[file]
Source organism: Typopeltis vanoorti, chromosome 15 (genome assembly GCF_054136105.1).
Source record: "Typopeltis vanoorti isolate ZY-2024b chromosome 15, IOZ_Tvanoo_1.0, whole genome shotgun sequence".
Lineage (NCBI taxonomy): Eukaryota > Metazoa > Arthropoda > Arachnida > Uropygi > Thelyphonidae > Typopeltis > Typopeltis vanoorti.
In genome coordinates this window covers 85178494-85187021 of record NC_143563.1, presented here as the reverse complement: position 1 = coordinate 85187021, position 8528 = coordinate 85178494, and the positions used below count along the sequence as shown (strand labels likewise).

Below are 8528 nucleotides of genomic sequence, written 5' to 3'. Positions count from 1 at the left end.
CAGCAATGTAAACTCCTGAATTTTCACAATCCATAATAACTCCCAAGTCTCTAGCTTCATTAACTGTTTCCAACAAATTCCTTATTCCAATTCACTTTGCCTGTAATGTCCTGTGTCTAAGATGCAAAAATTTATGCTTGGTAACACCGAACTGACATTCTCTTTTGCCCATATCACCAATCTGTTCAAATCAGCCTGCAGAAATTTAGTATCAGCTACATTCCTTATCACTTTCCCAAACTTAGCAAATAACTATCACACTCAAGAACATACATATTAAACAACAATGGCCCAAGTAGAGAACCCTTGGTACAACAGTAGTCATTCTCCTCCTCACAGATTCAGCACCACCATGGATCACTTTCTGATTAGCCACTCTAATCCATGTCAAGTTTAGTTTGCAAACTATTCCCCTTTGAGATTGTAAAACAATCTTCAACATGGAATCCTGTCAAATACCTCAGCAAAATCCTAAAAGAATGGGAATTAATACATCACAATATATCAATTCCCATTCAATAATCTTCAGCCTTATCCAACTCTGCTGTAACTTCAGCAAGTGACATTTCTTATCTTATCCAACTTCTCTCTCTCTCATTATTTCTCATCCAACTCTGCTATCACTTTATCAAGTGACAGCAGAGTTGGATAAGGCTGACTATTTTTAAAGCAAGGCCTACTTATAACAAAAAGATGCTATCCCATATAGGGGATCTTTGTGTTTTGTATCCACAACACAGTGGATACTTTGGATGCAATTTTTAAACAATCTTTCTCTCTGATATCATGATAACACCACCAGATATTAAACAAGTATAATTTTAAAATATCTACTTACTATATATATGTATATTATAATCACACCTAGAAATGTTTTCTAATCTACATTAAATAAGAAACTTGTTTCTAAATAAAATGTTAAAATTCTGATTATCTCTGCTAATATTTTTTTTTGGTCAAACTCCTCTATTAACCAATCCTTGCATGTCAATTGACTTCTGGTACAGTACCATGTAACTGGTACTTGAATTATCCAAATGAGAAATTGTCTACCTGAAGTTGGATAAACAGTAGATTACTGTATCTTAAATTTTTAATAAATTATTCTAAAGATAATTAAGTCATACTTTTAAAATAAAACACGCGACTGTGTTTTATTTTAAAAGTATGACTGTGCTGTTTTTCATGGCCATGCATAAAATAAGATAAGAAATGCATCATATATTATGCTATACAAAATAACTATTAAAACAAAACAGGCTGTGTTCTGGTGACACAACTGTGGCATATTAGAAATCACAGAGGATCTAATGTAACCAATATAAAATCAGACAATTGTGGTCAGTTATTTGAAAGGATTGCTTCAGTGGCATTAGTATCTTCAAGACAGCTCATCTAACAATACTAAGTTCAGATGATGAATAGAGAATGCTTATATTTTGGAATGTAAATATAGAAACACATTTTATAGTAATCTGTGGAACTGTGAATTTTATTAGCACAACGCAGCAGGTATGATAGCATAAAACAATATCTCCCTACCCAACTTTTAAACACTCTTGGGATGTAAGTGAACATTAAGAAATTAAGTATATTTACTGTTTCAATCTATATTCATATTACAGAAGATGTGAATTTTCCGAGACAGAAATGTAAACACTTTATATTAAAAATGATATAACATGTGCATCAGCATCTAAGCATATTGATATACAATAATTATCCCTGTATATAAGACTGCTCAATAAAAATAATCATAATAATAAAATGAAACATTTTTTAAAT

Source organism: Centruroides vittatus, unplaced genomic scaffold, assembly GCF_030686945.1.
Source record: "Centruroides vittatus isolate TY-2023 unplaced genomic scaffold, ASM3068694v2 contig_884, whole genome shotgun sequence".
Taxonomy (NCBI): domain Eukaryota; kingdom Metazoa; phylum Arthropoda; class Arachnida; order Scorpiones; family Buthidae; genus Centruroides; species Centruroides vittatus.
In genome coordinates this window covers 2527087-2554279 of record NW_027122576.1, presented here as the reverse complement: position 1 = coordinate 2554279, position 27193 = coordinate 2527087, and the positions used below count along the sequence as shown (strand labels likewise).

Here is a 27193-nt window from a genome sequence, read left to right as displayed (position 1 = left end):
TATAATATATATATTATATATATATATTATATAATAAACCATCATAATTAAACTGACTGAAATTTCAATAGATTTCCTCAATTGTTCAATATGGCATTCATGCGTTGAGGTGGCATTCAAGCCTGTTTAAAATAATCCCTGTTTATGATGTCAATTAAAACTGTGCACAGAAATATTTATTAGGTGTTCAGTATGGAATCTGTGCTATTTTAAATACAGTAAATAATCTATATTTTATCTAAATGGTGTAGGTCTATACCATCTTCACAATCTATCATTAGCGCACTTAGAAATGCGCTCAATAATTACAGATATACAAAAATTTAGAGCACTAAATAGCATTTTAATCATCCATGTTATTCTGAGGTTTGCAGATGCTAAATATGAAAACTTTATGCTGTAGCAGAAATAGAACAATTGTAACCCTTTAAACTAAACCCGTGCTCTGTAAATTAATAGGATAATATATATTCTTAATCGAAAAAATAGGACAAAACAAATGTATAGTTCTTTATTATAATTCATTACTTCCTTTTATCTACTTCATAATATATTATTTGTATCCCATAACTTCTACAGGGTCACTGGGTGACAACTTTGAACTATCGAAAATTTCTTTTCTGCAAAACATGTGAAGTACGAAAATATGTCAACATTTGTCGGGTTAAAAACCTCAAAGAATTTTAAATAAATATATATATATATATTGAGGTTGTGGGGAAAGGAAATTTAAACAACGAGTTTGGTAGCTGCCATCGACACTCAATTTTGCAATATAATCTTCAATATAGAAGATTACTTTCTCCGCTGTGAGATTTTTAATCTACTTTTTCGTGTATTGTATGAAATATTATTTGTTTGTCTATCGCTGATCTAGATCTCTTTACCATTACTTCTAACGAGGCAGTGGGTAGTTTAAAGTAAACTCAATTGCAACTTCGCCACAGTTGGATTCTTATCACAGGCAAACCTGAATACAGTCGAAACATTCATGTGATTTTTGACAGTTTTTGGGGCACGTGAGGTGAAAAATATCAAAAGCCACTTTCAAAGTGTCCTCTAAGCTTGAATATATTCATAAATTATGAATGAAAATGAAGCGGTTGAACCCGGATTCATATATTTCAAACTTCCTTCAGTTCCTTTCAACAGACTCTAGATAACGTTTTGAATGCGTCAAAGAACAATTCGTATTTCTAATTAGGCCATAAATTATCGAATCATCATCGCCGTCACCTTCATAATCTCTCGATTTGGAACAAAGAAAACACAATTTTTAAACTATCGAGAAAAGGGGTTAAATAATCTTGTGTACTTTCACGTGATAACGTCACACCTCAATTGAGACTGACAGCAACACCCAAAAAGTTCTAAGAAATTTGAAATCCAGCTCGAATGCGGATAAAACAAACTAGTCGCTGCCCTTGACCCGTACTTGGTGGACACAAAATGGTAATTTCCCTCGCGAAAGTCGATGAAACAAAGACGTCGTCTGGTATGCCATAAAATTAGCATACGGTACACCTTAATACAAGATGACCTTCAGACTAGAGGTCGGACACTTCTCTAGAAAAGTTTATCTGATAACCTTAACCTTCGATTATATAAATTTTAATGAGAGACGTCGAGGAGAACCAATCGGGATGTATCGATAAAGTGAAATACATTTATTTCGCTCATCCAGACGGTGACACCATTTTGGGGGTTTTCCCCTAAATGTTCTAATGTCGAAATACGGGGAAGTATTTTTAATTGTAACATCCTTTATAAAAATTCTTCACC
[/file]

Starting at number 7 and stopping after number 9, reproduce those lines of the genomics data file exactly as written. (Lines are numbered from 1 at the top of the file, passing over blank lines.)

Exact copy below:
Source organism: Centruroides vittatus, unplaced genomic scaffold, assembly GCF_030686945.1.
Source record: "Centruroides vittatus isolate TY-2023 unplaced genomic scaffold, ASM3068694v2 contig_884, whole genome shotgun sequence".
Taxonomy (NCBI): domain Eukaryota; kingdom Metazoa; phylum Arthropoda; class Arachnida; order Scorpiones; family Buthidae; genus Centruroides; species Centruroides vittatus.